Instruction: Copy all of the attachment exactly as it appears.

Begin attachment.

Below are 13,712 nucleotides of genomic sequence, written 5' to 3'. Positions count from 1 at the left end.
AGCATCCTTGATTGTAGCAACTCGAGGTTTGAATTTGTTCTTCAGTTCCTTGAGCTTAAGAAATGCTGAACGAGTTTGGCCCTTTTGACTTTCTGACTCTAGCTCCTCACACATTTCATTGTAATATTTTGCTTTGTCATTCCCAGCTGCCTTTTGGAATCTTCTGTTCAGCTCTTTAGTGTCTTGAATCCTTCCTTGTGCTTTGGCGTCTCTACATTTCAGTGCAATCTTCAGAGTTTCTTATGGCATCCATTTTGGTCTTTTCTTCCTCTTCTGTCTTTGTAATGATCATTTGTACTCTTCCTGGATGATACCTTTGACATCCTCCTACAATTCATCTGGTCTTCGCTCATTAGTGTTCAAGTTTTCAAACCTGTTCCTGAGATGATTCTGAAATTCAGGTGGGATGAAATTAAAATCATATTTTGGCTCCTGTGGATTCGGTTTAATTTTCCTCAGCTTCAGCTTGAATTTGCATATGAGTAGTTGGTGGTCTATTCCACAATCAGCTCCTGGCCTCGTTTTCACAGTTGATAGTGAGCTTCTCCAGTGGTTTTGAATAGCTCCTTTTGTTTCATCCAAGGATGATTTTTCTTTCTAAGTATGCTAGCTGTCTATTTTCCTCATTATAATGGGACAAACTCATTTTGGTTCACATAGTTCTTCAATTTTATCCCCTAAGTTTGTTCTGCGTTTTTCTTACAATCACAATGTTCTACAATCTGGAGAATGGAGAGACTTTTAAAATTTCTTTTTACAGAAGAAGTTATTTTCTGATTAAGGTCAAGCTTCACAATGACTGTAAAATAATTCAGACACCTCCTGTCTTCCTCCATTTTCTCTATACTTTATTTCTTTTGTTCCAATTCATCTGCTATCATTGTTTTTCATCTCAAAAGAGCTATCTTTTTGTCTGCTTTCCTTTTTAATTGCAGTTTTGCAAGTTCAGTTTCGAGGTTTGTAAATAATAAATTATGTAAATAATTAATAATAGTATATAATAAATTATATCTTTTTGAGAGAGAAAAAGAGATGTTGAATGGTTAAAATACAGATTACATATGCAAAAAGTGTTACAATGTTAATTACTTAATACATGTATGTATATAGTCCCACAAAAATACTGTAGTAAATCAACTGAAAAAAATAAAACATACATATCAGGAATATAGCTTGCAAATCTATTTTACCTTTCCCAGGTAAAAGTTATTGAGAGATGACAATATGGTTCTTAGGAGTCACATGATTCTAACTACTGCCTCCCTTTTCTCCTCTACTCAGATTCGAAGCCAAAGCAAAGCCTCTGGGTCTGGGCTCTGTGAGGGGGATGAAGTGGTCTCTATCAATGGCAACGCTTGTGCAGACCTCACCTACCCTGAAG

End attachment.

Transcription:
Below are 13,712 nucleotides of genomic sequence, written 5' to 3'. Positions count from 1 at the left end.
AGCATCCTTGATTGTAGCAACTCGAGGTTTGAATTTGTTCTTCAGTTCCTTGAGCTTAAGAAATGCTGAACGAGTTTGGCCCTTTTGACTTTCTGACTCTAGCTCCTCACACATTTCATTGTAATATTTTGCTTTGTCATTCCCAGCTGCCTTTTGGAATCTTCTGTTCAGCTCTTTAGTGTCTTGAATCCTTCCTTGTGCTTTGGCGTCTCTACATTTCAGTGCAATCTTCAGAGTTTCTTATGGCATCCATTTTGGTCTTTTCTTCCTCTTCTGTCTTTGTAATGATCATTTGTACTCTTCCTGGATGATACCTTTGACATCCTCCTACAATTCATCTGGTCTTCGCTCATTAGTGTTCAAGTTTTCAAACCTGTTCCTGAGATGATTCTGAAATTCAGGTGGGATGAAATTAAAATCATATTTTGGCTCCTGTGGATTCGGTTTAATTTTCCTCAGCTTCAGCTTGAATTTGCATATGAGTAGTTGGTGGTCTATTCCACAATCAGCTCCTGGCCTCGTTTTCACAGTTGATAGTGAGCTTCTCCAGTGGTTTTGAATAGCTCCTTTTGTTTCATCCAAGGATGATTTTTCTTTCTAAGTATGCTAGCTGTCTATTTTCCTCATTATAATGGGACAAACTCATTTTGGTTCACATAGTTCTTCAATTTTATCCCCTAAGTTTGTTCTGCGTTTTTCTTACAATCACAATGTTCTACAATCTGGAGAATGGAGAGACTTTTAAAATTTCTTTTTACAGAAGAAGTTATTTTCTGATTAAGGTCAAGCTTCACAATGACTGTAAAATAATTCAGACACCTCCTGTCTTCCTCCATTTTCTCTATACTTTATTTCTTTTGTTCCAATTCATCTGCTATCATTGTTTTTCATCTCAAAAGAGCTATCTTTTTGTCTGCTTTCCTTTTTAATTGCAGTTTTGCAAGTTCAGTTTCGAGGTTTGTAAATAATAAATTATGTAAATAATTAATAATAGTATATAATAAATTATATCTTTTTGAGAGAGAAAAAGAGATGTTGAATGGTTAAAATACAGATTACATATGCAAAAAGTGTTACAATGTTAATTACTTAATACATGTATGTATATAGTCCCACAAAAATACTGTAGTAAATCAACTGAAAAAAATAAAACATACATATCAGGAATATAGCTTGCAAATCTATTTTACCTTTCCCAGGTAAAAGTTATTGAGAGATGACAATATGGTTCTTAGGAGTCACATGATTCTAACTACTGCCTCCCTTTTCTCCTCTACTCAGATTCGAAGCCAAAGCAAAGCCTCTGGGTCTGGGCTCTGTGAGGGGGATGAAGTGGTCTCTATCAATGGCAACGCTTGTGCAGACCTCACCTACCCTGAAG